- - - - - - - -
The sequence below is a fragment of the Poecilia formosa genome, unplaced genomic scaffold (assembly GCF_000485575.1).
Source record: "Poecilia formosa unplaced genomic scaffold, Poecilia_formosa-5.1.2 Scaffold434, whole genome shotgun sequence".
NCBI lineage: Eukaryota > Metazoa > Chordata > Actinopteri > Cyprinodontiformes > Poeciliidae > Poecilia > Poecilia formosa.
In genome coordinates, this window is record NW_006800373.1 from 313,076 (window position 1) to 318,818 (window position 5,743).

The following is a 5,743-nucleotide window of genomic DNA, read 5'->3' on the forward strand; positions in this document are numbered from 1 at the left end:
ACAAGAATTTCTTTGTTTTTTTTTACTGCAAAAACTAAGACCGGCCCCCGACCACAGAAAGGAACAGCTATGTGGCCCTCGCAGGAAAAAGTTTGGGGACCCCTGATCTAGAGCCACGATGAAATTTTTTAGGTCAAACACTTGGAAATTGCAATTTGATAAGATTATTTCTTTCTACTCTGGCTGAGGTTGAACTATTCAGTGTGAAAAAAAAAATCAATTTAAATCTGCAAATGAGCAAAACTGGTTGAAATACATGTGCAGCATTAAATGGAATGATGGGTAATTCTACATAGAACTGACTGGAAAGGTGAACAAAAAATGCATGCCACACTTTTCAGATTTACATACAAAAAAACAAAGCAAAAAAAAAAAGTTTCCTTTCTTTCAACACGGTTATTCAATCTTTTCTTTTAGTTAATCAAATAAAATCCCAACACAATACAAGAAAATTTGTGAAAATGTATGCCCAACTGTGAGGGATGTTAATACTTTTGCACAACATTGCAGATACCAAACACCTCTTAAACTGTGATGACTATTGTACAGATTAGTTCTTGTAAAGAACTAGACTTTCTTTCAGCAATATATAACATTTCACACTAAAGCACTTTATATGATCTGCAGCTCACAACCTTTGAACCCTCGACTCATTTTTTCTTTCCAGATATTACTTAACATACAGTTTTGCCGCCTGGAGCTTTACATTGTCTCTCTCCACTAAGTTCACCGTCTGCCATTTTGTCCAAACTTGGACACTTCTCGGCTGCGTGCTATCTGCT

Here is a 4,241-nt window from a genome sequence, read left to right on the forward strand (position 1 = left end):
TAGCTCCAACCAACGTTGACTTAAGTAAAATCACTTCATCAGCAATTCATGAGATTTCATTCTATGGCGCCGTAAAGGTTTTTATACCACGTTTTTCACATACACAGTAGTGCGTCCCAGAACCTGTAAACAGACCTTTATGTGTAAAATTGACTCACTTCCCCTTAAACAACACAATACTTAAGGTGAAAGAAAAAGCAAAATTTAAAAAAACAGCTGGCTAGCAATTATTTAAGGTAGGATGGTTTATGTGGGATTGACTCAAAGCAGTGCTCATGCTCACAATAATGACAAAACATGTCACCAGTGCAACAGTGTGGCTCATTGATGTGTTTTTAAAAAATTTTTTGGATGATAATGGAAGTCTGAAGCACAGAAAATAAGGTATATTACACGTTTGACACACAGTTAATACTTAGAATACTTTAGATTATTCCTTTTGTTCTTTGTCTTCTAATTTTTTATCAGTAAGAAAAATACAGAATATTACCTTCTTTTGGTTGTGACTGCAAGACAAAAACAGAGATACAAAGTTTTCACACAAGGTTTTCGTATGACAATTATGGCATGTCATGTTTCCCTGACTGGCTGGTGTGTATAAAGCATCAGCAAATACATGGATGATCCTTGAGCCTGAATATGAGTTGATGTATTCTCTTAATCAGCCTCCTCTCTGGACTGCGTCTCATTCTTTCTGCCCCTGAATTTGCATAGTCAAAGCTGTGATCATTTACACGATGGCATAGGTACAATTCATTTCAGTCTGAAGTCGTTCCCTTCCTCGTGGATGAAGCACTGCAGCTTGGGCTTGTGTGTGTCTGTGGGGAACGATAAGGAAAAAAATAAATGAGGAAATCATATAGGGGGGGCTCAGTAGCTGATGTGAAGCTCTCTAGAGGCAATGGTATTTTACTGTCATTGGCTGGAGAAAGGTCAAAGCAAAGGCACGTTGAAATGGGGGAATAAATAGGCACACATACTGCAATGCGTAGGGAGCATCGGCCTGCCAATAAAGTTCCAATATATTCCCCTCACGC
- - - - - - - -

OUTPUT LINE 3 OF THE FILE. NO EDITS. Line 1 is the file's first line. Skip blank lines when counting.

NCBI lineage: Eukaryota > Metazoa > Chordata > Actinopteri > Cyprinodontiformes > Poeciliidae > Poecilia > Poecilia formosa.